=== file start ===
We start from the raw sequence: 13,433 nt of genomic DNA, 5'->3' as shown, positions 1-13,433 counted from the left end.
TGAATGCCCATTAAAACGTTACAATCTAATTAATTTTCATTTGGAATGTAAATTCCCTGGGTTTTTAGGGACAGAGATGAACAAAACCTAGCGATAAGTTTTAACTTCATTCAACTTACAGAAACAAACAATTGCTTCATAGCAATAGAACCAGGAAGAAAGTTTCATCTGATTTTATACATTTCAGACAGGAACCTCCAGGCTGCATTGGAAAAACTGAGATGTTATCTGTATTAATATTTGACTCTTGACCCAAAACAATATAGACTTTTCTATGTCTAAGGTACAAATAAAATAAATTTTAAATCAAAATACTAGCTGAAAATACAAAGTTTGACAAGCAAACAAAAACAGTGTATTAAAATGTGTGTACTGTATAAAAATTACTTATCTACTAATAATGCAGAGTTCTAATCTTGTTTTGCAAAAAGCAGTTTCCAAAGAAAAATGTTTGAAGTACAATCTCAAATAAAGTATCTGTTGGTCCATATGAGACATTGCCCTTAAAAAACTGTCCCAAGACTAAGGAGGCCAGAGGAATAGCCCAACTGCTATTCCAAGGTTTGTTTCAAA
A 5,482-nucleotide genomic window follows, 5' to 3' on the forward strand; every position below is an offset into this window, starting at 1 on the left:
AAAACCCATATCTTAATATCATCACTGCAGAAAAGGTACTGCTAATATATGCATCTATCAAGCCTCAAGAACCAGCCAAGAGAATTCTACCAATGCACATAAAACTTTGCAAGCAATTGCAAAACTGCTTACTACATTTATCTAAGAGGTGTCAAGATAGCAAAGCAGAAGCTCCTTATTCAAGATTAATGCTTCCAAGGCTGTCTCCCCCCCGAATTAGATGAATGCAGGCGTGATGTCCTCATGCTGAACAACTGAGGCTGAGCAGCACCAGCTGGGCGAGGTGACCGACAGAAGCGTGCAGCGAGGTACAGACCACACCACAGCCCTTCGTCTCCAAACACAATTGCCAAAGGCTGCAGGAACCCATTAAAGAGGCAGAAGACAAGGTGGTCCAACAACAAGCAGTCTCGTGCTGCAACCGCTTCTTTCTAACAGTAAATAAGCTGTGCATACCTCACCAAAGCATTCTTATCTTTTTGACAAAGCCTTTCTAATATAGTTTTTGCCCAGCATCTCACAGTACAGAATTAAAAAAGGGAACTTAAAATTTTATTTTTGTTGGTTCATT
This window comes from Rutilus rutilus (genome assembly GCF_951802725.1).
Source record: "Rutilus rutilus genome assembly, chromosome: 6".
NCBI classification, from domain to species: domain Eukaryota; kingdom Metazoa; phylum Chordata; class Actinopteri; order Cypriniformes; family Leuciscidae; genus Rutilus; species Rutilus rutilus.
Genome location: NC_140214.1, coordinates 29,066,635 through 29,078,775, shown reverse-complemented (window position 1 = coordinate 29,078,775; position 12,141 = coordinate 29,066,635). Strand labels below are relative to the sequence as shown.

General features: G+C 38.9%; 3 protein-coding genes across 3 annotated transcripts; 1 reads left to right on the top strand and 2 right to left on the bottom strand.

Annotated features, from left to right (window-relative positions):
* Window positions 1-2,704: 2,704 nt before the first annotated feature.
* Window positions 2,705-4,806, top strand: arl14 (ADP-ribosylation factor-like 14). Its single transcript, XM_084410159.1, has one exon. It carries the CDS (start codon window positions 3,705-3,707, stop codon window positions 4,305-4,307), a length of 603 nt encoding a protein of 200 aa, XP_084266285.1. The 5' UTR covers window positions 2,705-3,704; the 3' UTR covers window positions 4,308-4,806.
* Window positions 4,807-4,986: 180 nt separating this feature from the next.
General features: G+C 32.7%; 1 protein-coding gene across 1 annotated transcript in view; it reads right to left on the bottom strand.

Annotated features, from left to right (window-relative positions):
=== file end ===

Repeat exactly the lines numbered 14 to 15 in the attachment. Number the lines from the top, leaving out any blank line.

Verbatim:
General features: G+C 32.7%; 1 protein-coding gene across 1 annotated transcript in view; it reads right to left on the bottom strand.

Annotated features, from left to right (window-relative positions):